Text of Pope's Letter to British Prime Minister
"A Key Element of the Crisis Is a Deficit of Ethics"
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VATICAN CITY, MARCH 31, 2009 (Zenit.org).- Here is the text of the letter Benedict XVI sent Monday to British Prime Minister Gordon Brown ahead of the Group of 20 summit to be held this week in London.
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The Right Honourable Mr. Gordon Brown
Dear Prime Minister,
During your recent visit to the Vatican, you kindly briefed me on the Summit taking place in London from 2 to 3 April 2009 with the participation of representatives from the world’s twenty largest economies. As you explained, the aim of this meeting is to coordinate, with urgency, measures necessary to stabilize financial markets and to enable companies and families to weather this period of deep recession, in order to restore sustainable growth in the world economy and to reform and substantially strengthen systems of global governance, in order to ensure that such a crisis is not repeated in the future.
It is my intention with this letter to express to you and to the Heads of State and Heads of Government participating in the Summit the Catholic Church’s appreciation, as well as my own, for the meeting’s noble objectives based on the conviction, shared by all the participating Governments and international organizations, that the way out of the current global crisis can only be reached together, avoiding solutions marked by any nationalistic selfishness or protectionism.
I am writing this message having just returned from Africa, where I had the opportunity to see at first hand the reality of severe poverty and marginalization, which the crisis risks aggravating dramatically. I was also able to witness the extraordinary human resources with which that Continent is blessed and which can be offered to the whole world.
The London Summit, just like the one in Washington in 2008, for practical and pressing reasons is limited to the convocation of those States who represent 90% of the world’s gross production and 80% of world trade. In this framework, sub-Saharan Africa is represented by just one State and some regional organizations. This situation must prompt a profound reflection among the Summit participants, since those whose voice has least force in the political scene are precisely the ones who suffer most from the harmful effects of a crisis for which they do not bear responsibility. Furthermore, in the long run, it is they who have the most potential to contribute to the progress of everyone.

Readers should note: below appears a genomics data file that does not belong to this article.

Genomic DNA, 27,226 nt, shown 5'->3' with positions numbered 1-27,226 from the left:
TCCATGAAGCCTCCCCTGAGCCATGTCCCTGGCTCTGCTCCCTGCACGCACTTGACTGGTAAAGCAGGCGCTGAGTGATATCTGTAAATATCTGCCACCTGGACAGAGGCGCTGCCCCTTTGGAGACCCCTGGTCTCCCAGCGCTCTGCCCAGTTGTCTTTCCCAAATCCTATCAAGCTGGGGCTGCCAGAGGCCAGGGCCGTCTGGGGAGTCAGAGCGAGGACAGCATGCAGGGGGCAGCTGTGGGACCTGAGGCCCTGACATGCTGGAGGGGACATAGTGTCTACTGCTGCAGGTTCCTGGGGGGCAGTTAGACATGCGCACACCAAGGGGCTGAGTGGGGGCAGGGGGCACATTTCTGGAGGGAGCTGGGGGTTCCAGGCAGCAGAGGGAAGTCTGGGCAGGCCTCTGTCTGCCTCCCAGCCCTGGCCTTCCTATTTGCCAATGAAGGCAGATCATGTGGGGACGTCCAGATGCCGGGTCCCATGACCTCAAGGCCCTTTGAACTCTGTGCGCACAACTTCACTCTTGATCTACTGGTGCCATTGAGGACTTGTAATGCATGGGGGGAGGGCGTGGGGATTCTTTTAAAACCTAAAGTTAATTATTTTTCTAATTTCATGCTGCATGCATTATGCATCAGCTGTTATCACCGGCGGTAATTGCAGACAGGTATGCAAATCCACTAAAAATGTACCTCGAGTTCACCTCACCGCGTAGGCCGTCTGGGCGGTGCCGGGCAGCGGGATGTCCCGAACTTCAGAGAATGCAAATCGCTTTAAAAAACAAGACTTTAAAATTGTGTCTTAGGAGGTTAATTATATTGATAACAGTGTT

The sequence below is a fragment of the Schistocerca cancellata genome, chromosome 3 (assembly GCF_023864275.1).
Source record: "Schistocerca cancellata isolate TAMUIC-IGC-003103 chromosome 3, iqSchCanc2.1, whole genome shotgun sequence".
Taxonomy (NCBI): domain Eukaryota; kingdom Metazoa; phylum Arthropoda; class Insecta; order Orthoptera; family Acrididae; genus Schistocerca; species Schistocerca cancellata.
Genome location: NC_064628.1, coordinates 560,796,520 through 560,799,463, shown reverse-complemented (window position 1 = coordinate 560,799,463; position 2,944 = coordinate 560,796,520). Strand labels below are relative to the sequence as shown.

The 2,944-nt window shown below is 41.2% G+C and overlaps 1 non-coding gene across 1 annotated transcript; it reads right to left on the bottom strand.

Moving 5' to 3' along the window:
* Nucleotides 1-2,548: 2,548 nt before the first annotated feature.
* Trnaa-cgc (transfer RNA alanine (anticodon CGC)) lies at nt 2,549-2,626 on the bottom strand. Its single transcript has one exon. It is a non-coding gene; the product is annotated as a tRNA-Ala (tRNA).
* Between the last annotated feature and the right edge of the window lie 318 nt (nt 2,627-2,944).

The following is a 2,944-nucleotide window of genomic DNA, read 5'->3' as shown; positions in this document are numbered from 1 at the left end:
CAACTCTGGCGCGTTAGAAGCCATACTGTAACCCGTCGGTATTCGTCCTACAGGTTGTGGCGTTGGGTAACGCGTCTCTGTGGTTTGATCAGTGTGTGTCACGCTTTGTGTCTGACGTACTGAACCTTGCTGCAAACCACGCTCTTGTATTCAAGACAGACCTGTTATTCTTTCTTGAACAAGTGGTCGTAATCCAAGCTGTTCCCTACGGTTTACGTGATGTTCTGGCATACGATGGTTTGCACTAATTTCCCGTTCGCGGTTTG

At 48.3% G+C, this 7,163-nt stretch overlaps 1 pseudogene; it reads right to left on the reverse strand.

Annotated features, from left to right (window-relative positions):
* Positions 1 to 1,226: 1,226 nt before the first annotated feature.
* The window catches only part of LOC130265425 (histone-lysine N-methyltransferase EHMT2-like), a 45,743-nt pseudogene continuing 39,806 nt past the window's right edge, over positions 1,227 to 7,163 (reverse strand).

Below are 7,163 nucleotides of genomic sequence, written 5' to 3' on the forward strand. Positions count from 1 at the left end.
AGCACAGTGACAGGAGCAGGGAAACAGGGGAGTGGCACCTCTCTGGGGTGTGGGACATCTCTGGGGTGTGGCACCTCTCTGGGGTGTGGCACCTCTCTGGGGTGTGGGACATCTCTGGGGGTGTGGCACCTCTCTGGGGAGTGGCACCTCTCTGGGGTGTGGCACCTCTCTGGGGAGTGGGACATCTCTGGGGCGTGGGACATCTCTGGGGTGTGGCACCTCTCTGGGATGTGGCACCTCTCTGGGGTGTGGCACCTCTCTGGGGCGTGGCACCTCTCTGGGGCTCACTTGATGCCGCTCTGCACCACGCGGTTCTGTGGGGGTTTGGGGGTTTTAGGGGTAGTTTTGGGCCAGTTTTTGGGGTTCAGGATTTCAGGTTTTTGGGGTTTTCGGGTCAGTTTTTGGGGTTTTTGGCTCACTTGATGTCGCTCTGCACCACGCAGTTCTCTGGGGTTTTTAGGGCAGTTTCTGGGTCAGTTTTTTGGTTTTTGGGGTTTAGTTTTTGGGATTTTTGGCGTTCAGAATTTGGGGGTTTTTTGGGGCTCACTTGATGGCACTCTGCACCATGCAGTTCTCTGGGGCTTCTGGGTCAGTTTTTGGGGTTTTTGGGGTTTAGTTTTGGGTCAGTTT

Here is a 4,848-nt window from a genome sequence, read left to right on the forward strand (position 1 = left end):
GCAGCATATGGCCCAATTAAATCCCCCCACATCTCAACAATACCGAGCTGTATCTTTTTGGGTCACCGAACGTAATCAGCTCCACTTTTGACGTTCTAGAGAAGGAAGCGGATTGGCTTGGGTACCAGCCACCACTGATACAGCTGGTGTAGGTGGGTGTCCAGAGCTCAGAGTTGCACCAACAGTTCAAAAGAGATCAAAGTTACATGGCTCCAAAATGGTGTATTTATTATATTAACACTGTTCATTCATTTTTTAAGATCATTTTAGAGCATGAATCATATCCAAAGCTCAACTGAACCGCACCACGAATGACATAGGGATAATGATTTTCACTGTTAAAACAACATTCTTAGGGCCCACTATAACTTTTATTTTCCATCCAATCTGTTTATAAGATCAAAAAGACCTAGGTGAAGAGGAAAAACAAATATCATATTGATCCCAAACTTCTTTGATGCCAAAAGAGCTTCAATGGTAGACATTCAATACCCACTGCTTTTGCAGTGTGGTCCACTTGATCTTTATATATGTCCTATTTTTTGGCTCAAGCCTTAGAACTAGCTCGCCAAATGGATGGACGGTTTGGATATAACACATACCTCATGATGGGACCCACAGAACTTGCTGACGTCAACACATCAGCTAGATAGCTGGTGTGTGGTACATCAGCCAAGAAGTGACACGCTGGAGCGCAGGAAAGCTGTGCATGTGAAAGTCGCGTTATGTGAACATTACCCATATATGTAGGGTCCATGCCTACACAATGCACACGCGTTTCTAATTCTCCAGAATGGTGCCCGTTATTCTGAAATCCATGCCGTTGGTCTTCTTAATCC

It is necessary, therefore, to turn to the multilateral mechanisms and structures which form part of the United Nations and its associated organizations, in order to hear the voices of all countries and to ensure that measures and steps taken at G20 meetings are supported by all.
At the same time, I would like to note a further reason for the need for reflection at the Summit. Financial crises are triggered when -- partially due to the decline of correct ethical conduct -- those working in the economic sector lose trust in its modes of operating and in its financial systems. Nevertheless, finance, commerce and production systems are contingent human creations which, if they become objects of blind faith, bear within themselves the roots of their own downfall. The only true and solid foundation is faith in the human person. For this reason all the measures proposed to rein in this crisis must seek, ultimately, to offer security to families and stability to workers and, through appropriate regulations and controls, to restore ethics to the financial world.
The current crisis has raised the spectre of the cancellation or drastic reduction of external assistance programmes, especially for Africa and for less developed countries elsewhere. Development aid, including the commercial and financial conditions favourable to less developed countries and the cancellation of the external debt of the poorest and most indebted countries, has not been the cause of the crisis and, out of fundamental justice, must not be its victim.
If a key element of the crisis is a deficit of ethics in economic structures, the same crisis teaches us that ethics is not “external” to the economy but “internal” and that the economy cannot function if it does not bear within it an ethical component.
Accordingly, renewed faith in the human person, which must shape every step towards the solution of the crisis, will be best put into practice through a courageous and generous strengthening of international cooperation, capable of promoting a truly humane and integral development. Positive faith in the human person, and above all faith in the poorest men and women -- of Africa and other regions of the world affected by extreme poverty -- is what is needed if we are truly to come through the crisis once and for all, without turning our back on any region, and if we are definitively to prevent any recurrence of a situation similar to that in which we find ourselves today.
I would also like to add my voice to those of the adherents of various religions and cultures who share the conviction that the elimination of extreme poverty by 2015, to which Leaders at the UN Millennium Summit committed themselves, remains one of the most important tasks of our time.
Right Honourable Prime Minister, I invoke Almighty God’s abundant blessings upon the London Summit and upon all the multilateral meetings currently searching for ways to resolve the financial crisis and I take this opportunity once again to offer you warm greetings and to express my sentiments of esteem.
From the Vatican, 30 March 2009
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